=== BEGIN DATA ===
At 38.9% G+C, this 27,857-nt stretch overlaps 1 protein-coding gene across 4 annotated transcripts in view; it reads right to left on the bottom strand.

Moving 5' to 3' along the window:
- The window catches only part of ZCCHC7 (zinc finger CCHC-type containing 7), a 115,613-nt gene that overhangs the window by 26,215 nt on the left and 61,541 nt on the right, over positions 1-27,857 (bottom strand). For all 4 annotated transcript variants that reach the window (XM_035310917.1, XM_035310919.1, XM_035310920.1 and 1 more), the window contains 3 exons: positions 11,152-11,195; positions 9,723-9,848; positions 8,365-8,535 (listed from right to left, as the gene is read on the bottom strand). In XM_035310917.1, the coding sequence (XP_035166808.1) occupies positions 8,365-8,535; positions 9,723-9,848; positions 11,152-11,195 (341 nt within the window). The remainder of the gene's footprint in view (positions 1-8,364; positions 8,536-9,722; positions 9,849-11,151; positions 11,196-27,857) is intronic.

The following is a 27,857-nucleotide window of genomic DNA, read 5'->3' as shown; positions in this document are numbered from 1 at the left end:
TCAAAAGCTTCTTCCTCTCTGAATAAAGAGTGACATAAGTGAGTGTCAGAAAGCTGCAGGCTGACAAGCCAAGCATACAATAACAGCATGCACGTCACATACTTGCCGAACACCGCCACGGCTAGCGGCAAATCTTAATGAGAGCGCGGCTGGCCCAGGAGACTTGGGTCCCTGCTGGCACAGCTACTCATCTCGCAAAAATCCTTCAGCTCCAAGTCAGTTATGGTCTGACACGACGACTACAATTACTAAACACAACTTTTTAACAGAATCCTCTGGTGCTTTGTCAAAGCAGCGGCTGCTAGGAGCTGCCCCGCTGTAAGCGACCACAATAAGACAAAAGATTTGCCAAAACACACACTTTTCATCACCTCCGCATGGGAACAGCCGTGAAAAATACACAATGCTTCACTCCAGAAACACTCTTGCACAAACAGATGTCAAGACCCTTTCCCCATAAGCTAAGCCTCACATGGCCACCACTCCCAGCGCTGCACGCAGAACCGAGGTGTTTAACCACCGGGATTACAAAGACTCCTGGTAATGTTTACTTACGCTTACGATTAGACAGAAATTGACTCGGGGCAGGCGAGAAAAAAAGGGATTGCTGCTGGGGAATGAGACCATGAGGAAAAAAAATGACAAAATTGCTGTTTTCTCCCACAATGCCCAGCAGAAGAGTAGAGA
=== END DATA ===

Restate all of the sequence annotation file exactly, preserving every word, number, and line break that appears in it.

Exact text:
At 38.9% G+C, this 27,857-nt stretch overlaps 1 protein-coding gene across 4 annotated transcripts in view; it reads right to left on the bottom strand.

Moving 5' to 3' along the window:
- The window catches only part of ZCCHC7 (zinc finger CCHC-type containing 7), a 115,613-nt gene that overhangs the window by 26,215 nt on the left and 61,541 nt on the right, over positions 1-27,857 (bottom strand). For all 4 annotated transcript variants that reach the window (XM_035310917.1, XM_035310919.1, XM_035310920.1 and 1 more), the window contains 3 exons: positions 11,152-11,195; positions 9,723-9,848; positions 8,365-8,535 (listed from right to left, as the gene is read on the bottom strand). In XM_035310917.1, the coding sequence (XP_035166808.1) occupies positions 8,365-8,535; positions 9,723-9,848; positions 11,152-11,195 (341 nt within the window). The remainder of the gene's footprint in view (positions 1-8,364; positions 8,536-9,722; positions 9,849-11,151; positions 11,196-27,857) is intronic.

The following is a 27,857-nucleotide window of genomic DNA, read 5'->3' as shown; positions in this document are numbered from 1 at the left end:
TCAAAAGCTTCTTCCTCTCTGAATAAAGAGTGACATAAGTGAGTGTCAGAAAGCTGCAGGCTGACAAGCCAAGCATACAATAACAGCATGCACGTCACATACTTGCCGAACACCGCCACGGCTAGCGGCAAATCTTAATGAGAGCGCGGCTGGCCCAGGAGACTTGGGTCCCTGCTGGCACAGCTACTCATCTCGCAAAAATCCTTCAGCTCCAAGTCAGTTATGGTCTGACACGACGACTACAATTACTAAACACAACTTTTTAACAGAATCCTCTGGTGCTTTGTCAAAGCAGCGGCTGCTAGGAGCTGCCCCGCTGTAAGCGACCACAATAAGACAAAAGATTTGCCAAAACACACACTTTTCATCACCTCCGCATGGGAACAGCCGTGAAAAATACACAATGCTTCACTCCAGAAACACTCTTGCACAAACAGATGTCAAGACCCTTTCCCCATAAGCTAAGCCTCACATGGCCACCACTCCCAGCGCTGCACGCAGAACCGAGGTGTTTAACCACCGGGATTACAAAGACTCCTGGTAATGTTTACTTACGCTTACGATTAGACAGAAATTGACTCGGGGCAGGCGAGAAAAAAAGGGATTGCTGCTGGGGAATGAGACCATGAGGAAAAAAAATGACAAAATTGCTGTTTTCTCCCACAATGCCCAGCAGAAGAGTAGAGA